THIS is the second part.


As observed in the first, you can appoint a guardian for your child anytime. The appointment can be made through a Will or a deed, which is a legal document that cant be prepared by your lawyer. And where need arises for a guardian yet none was appointed by the deceased parent or parents, the court may appoint one.

The guardian will only steps in upon your death and takes over your parental responsibilities over the child.

At the very first instance, when a child has both parents and one dies, the other one becomes the automatic guardian. If the deceased parent had appointed another guardian, that other guardian joins the surviving parent in guardianship. A guardian must be a Kenyan citizen.

A guardian can be appointed to be responsible over the child or any property left behind for the child or both. In fact, a guardian who is in charge of any property left for the child or which the child is a beneficiary does not have to be in actual custody of the child.

Now, as stated, if you die and the other parent of your child is still alive, he/she automatically becomes the guardian. That is if you have not appointed another guardian for the child. If you have appointed another guardian, he joins the other parent and become joint guardians.


WHAT IF your appointee dies or refuses to become a guardian when you have already died? In that case, anyone may go to court and get an order appointing another guardian to act jointly with the surviving parent.

The law says that where a surviving parent was separated from the deceased parent before the death, anyone else may apply to court for determination as to whether the living parent is fit to act as guardian of the child.

The guardian you appoint can also appoint another person to act as guardian on his/her behalf in the event that your guardian dies. Again, the appointment of a guardian by a guardian is done in the same way through a Will or a deed.

WHAT IF, the surviving parent objects to joint guardianship with your appointed guardian? That parent may file a case in court objecting to the guardianship. Likewise, if your guardian thinks that the surviving parent is unfit to have legal custody of the child, he or she may also file a case to raise that objection.

WHAT will the court do? One, if the application is made by the surviving parent objecting the appointment of your guardian, the court may refuse to confirm your appointment and allow the surviving parent to be the sole guardian. In other words the court can overturn your appointment of a guardian and leave your child in the hands of the other parent.


The court may also order that your appointed guardian shall act jointly with the surviving parent. The court may also go further and appoint another willing relative or person to join your guardian or the surviving parent of both, and become joint guardians. This means upon your death, your child can even have three joint guardians – yours, the other parent and the third one appointed by court.

In the same breath, the court can remove the surviving parent from the guardianship and order that your guardian shall be solely in charge of the child. That is when the guardian has convinced the court that the surviving parent is not fit to have custody of the child. In fact, many divorced parents or parents in an acrimonious relationships long for this arrangement.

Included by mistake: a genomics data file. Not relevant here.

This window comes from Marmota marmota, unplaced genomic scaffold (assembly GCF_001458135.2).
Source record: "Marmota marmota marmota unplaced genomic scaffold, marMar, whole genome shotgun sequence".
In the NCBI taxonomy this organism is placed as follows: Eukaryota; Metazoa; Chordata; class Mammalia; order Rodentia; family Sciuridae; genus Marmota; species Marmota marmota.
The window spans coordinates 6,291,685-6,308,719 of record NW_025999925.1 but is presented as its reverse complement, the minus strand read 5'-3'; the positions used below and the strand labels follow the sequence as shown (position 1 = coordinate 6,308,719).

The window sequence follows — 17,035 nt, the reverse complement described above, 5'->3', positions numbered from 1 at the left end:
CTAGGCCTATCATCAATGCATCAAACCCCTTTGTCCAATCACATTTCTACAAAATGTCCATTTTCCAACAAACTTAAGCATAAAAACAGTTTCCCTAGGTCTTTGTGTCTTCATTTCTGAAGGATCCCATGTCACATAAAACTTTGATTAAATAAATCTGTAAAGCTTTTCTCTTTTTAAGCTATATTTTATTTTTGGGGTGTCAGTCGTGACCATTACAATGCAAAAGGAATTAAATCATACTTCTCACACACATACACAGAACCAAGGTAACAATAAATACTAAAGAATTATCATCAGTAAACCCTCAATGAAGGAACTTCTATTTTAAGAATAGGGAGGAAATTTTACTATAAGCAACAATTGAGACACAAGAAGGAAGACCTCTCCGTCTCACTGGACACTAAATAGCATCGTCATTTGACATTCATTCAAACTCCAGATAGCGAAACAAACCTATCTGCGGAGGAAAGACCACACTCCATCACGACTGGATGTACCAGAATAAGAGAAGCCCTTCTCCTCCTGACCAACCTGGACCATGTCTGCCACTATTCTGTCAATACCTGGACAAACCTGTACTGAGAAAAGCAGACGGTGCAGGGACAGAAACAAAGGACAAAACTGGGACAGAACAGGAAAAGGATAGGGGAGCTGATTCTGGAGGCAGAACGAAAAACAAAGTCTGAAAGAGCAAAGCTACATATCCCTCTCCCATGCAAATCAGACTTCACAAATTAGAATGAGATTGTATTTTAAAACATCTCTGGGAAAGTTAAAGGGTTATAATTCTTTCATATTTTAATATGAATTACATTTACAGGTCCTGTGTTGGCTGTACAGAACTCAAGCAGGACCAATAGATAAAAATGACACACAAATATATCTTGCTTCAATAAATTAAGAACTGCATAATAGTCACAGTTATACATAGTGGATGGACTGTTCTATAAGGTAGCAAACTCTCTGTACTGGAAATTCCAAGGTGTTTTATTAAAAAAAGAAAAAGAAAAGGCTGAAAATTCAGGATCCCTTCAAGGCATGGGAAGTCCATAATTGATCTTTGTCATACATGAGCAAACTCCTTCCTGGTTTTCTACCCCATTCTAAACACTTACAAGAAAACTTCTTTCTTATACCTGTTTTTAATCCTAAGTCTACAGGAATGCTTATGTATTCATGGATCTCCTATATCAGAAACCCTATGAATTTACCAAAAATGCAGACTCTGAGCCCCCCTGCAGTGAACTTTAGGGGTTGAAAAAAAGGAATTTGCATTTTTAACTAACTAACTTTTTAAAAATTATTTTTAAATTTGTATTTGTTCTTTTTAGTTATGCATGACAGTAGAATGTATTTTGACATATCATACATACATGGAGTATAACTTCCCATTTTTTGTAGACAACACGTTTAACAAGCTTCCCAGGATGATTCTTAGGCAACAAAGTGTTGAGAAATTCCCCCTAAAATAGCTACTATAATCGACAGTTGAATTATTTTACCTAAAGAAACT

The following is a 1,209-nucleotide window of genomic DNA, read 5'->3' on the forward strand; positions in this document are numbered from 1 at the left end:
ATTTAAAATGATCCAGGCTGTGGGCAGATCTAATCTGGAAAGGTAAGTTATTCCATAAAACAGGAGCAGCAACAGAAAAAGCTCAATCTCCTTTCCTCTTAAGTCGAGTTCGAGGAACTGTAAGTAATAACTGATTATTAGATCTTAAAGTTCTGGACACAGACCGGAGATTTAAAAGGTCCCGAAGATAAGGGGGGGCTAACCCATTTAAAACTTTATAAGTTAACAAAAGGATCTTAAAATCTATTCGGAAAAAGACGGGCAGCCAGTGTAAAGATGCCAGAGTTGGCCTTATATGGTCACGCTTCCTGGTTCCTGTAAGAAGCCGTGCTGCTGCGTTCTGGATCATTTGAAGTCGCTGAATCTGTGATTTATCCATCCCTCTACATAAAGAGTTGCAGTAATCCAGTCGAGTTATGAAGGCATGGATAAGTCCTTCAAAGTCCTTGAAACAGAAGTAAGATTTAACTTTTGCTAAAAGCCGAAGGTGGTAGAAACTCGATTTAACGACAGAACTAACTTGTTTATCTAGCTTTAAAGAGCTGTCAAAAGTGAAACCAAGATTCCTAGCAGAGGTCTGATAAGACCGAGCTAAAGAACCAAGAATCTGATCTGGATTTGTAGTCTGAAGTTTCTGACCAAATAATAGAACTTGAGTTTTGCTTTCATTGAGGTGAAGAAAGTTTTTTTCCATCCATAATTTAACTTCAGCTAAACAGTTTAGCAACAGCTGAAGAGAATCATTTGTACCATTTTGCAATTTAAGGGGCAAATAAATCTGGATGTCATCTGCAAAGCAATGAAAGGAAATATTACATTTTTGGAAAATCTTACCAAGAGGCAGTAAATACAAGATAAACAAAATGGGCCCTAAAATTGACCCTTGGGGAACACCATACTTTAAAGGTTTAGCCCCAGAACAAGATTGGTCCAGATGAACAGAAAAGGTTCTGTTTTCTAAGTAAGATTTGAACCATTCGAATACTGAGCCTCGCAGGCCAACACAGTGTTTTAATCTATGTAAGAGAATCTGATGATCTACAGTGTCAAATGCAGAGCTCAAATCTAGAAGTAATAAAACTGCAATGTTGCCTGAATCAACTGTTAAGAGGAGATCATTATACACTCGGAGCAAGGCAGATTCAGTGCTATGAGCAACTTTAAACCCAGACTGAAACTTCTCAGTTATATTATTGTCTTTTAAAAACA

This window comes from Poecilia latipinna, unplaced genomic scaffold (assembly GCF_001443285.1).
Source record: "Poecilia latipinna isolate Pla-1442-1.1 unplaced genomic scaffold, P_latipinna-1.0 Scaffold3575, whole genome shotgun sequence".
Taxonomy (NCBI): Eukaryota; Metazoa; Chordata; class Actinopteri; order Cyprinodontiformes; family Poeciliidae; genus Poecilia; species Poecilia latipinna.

When the court makes this kind of an order, it must clarify on who shall have the actual custody of the child and how the surviving parent and other relatives shall have access to the child. The court must also clarify how the surviving parent shall make financial provision for the maintenance of the child. What this means is that a court can remove a parent as a guardian but order that he/she provides for maintenance and upkeep of the child in the hands of another guardian.

There is an important point to note however, that where a guardian is appointed by a court as a sole guardian, he/she must be a relative of the child. The court will not appoint a stranger as sole guardian unless under exceptional circumstances.

We saw earlier that you may appoint a guardian for your child and the other parent appoints a different guardian. In that case, if you die your appointed guardian will join the other surviving parent and they become joint guardians unless their differences end up in court.

Now when the other parent dies, the two guardians appointed by the two of you will team up and become joint guardians. It will be a situation where the child is legally under two persons representing two deceased parents.

The two guardians can also disagree with each other and end up in court, and the cycle repeats itself.


What happens when both parents of a child died without appointing one or individual guardians? Or where the parents can not be traced and the child has no one with parental responsibilities over him? In such cases, any person may move to court and apply to become the child’s guardian.

As we saw earlier, the appointment of a guardian can be terminated at any time by an order of the Court on application either by the surviving parent, any other appointed guardian or even that particular guardian, the child himself or herself, a relative or even any other person acting on behalf and in the best interest of the child.

The law requires that that where a Court revokes an appointment of a guardian, it must specify who then, shall have guardianship or legal custody of the child. Next, we see what responsibilities and bestowed on the guardian upon appointment.

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